Jewish Quarter Krakow History
One of the most famous areas in Krakow is Kazimierz, known as a Jewish quarter. From its foundation in the 14th century till the beginning of the 19th century Kazimierz was an independent city. It was separated from Krakow by a non-existing nowadays Vistula inlet.
Casimir the Great in 1335 gave the permission to found the city Kazimierz. Its purpose was to serve as a protection for Krakow from the south. Also, the city got the privilege of holding a market every Friday, which led to economic growth as Kazimierz was situated on the merchant trail that led from the south.
One of the most crucial moments of the existence of the city was resettlement of the Jewish people inhabiting Krakow to Kazimierz in 1495. This relocation happened because the economic and political interests of Polish and Jewish people started to collide and, as a result, several Jews were drowned in the Vistula river by dissatisfied Polish merchants in 1494.
This resettlement led to the development of Jewish culture and tradition in the area. Numerous synagogues started to appear. Kazimierz became a place where Polish and Jewish cultures began to coincide, develop together and mix.
Kazimierz Krakow Historic Buildings
In Kazimierz, there are over 120 synagogues. Before WWII over 90 of them were open and working. Synagogues are built in different architectural styles, like Gothic, Baroque, Renaissance, Historicism and even Modernism.
The seven main synagogues: Old Synagogue, Remah Synagogue, High Synagogue, Wolf Popper Synagogue, Kupa Synagogue, Izaak Synagogue and Tempel Synagogue are a unique complex of Jewish sacred architecture. With the other synagogues, they constitute to the comparable collection to the Prague one.
It is placed at Szeroka street 24. The Old Synagogue is the oldest remaining synagogue in Krakow and one of the oldest in Poland. It is perceived as one of the most important relics of Jewish sacred architecture in Europe.
The synagogue was built in the 15th century and, apart from religious purpose, it was constructed with the aim of withstanding attacks. The fortified construction of the temple makes it a rare example of a Polish Fortress synagogue.
Until 1939 the Old Synagogue was fulfilling a function of the main synagogue and was perceived as the religious, cultural, social and administrative centre of Kazimierz Jews.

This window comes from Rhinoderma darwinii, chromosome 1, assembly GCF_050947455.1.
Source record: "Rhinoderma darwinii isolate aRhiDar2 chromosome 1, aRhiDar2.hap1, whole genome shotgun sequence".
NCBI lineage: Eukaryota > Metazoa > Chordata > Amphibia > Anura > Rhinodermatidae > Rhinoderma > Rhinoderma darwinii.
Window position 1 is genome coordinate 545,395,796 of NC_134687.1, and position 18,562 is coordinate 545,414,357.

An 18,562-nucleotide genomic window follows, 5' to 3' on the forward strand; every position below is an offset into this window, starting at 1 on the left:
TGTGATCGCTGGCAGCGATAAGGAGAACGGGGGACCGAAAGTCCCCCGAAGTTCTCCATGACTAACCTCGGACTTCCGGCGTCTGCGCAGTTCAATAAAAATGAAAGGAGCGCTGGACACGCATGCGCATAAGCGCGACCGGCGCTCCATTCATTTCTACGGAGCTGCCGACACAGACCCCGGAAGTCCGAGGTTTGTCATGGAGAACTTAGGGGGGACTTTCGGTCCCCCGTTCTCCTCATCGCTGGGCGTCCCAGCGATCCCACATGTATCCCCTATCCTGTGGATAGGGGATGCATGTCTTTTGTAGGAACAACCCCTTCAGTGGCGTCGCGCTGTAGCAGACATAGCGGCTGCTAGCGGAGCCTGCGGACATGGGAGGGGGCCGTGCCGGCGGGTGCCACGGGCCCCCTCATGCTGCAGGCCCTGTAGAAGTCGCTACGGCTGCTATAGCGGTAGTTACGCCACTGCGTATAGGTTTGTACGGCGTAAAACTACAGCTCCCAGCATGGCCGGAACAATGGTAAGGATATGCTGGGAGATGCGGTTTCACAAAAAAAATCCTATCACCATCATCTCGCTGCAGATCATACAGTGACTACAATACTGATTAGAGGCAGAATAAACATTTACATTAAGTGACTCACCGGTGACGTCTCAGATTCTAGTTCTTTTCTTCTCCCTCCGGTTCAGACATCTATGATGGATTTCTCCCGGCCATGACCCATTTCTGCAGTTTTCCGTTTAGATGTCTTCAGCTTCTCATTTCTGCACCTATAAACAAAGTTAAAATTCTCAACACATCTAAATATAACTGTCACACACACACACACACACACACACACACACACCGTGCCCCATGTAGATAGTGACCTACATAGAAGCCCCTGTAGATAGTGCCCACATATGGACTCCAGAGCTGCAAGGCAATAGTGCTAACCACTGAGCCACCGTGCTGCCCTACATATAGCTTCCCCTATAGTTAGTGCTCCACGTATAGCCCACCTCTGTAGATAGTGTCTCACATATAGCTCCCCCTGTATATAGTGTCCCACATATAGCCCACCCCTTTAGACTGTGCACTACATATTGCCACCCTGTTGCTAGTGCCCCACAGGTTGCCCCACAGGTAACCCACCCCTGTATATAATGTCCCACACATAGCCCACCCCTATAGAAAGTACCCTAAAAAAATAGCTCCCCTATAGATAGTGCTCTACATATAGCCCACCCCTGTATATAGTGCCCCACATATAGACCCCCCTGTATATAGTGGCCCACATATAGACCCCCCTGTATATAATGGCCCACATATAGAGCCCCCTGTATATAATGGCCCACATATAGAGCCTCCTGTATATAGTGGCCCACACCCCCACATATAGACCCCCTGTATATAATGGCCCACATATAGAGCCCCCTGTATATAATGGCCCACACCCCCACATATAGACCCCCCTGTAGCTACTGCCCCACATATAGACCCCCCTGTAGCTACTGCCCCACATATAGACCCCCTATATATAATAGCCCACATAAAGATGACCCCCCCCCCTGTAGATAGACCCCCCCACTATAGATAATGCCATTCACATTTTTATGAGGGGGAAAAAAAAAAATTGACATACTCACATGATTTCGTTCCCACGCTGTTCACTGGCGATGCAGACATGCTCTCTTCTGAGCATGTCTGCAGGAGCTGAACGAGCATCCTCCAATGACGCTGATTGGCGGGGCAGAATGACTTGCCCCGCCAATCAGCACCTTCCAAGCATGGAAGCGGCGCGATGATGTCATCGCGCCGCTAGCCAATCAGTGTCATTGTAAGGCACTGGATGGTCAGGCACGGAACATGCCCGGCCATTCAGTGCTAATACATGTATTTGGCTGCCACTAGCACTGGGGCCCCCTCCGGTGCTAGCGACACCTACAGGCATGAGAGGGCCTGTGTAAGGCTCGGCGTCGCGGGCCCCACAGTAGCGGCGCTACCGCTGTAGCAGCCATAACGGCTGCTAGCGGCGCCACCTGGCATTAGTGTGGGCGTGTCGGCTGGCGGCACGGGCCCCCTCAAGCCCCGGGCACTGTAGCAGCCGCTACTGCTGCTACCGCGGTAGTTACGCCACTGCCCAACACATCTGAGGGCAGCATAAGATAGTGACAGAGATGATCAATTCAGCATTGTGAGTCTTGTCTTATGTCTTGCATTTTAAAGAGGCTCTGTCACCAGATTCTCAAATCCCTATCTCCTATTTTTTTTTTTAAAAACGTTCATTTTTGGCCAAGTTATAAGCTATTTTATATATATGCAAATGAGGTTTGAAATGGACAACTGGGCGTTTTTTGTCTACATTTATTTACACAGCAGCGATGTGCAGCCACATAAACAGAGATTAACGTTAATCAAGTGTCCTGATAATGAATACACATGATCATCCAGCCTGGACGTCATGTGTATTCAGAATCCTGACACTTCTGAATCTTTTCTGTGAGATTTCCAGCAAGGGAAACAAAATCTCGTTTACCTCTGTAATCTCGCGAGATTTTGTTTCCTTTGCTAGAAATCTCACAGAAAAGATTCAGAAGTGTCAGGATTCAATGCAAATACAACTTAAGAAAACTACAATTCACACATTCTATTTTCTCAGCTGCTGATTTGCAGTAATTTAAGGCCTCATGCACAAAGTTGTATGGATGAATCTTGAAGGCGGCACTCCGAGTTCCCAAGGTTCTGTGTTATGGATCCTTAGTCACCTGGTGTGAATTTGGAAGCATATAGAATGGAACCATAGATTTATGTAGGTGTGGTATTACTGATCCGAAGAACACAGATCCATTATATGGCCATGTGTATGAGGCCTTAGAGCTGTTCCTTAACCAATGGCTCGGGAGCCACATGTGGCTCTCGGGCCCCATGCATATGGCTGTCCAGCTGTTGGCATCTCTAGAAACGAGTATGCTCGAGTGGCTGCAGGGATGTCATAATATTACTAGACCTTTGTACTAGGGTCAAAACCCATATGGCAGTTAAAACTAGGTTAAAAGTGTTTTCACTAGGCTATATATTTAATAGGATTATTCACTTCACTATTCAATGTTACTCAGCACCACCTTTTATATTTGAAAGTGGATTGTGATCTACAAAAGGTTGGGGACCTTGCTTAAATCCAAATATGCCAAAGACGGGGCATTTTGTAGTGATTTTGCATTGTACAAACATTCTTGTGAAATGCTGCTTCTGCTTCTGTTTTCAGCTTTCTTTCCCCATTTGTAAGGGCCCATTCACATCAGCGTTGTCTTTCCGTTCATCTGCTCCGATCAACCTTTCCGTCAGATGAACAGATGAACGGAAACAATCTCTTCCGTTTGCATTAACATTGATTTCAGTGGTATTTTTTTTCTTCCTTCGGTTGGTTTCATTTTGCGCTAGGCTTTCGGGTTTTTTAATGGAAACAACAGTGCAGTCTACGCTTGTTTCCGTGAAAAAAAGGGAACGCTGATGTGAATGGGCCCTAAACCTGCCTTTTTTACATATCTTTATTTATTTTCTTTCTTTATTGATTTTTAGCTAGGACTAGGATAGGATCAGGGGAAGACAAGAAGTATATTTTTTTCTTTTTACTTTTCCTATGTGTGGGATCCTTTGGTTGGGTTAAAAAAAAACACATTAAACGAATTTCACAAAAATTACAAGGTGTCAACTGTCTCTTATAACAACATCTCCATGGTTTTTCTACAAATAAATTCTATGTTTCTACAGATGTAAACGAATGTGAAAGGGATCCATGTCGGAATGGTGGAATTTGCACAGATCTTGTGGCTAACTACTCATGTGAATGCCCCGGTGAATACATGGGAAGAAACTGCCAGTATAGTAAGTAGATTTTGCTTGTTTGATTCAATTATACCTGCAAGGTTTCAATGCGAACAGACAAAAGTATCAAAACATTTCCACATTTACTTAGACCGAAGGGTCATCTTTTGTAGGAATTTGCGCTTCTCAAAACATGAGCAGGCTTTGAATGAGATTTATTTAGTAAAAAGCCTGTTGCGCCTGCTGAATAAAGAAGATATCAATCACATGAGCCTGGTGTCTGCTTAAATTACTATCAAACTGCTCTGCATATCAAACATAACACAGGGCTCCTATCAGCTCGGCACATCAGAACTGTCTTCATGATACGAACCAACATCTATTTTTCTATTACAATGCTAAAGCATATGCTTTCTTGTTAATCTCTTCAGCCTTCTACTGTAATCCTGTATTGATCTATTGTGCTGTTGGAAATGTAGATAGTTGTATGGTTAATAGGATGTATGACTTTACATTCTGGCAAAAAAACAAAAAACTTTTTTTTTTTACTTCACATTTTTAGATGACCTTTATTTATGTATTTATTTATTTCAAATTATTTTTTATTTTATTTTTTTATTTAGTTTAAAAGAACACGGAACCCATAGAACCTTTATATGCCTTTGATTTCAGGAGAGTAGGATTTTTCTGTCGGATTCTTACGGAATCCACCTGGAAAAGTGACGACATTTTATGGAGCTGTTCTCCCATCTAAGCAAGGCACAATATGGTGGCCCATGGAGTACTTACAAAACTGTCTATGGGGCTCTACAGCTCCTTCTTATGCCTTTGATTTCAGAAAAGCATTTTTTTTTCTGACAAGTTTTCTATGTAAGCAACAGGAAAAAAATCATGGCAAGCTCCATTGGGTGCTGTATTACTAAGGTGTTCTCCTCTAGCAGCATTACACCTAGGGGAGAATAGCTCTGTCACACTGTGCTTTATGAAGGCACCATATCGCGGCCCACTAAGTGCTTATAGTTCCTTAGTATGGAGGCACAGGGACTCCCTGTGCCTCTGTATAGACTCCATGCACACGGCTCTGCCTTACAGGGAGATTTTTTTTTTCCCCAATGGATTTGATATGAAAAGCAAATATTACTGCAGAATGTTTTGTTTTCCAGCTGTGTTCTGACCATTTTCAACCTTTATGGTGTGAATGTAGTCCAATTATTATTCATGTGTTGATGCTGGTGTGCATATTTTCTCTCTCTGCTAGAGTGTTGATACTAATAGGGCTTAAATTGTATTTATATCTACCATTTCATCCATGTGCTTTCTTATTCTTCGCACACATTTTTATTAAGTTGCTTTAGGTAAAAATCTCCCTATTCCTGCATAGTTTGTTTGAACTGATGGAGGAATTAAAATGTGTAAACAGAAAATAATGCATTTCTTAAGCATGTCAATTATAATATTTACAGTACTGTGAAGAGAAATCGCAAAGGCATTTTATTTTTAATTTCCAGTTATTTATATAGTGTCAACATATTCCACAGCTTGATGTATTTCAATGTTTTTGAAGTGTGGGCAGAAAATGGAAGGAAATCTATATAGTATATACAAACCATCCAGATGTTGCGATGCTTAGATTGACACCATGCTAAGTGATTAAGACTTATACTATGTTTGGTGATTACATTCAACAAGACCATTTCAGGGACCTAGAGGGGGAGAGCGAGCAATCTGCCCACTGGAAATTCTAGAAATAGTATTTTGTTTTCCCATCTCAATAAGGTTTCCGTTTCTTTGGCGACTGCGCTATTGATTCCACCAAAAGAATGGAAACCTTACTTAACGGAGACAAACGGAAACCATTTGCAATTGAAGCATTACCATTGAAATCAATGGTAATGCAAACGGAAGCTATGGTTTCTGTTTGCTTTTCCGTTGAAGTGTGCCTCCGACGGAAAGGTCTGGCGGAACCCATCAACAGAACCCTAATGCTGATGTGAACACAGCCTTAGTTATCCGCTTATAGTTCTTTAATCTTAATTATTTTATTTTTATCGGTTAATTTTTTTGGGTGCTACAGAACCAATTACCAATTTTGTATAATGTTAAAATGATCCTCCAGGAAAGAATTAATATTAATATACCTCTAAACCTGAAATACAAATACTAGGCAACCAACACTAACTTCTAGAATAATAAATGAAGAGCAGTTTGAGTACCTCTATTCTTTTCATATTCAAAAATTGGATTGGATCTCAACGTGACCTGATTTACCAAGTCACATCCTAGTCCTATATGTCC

It is placed at Szeroka street 40 and dates back to the 16th century. The Remah Synagogue is the second out of the oldest synagogues in Krakow, and initially, it was called The New Synagogue. The temples together with the adjacent Jewish cemetery is a unique and essential relic of Jewish sacred places.
Remah or Remuh Cemetery is the oldest Jewish cemetery in Krakow established in 1535 and situated near Remah Synagogue. Sometimes it is called “The Old Cemetery”. It does not function anymore but is open to visitors. The cemetery is a prominent place where Jewish historical tombstones and monuments are preserved.
Wolnica Square and Town Hall
Kazimierz Town Hall was built in the 14th century on nowadays Wolnica Square, which is a part of the former Kazimierz main square. Initially, the authorities resided in the wooden building, which was restored in 1414. The Town Hall was rebuilt several times in Baroque, Renaissance and pseudo-Renaissance styles. After Kazimierz had become the part of Krakow, the Town Hall crumbled. It was renovated only in the 20th century, and the artists and architects tried to restore its original looks.
Modern Krakow Jewish Quarter
Night-Life at Kazimierz
Krakow Jewish Quarter, apart from being an important centre of Jewish history and culture, recently has become the centre of the night-life of Krakow. Kazimierz district offers its visitors numerous cafes, bars, clubs and restaurants. The diversity of the places is so great that everyone can find something suitable for them. The venues are usually open until the late night hours and until the last customer during weekends.
Street art and local business
Nowadays, among locals, Kazimierz is famous for its unique atmosphere and street art. Buildings here are rather shabby but in a cosy and charming way. Walking down the streets, an onlooker has the possibility to encounter impressing and lovely graffiti, which also contribute to the overall character of the district.
Jewish Quarter also houses diverse venues and small shops. Local business here is flourishing. If you are searching for something unusual, unique or handmade, this is a place you certainly would like to visit.
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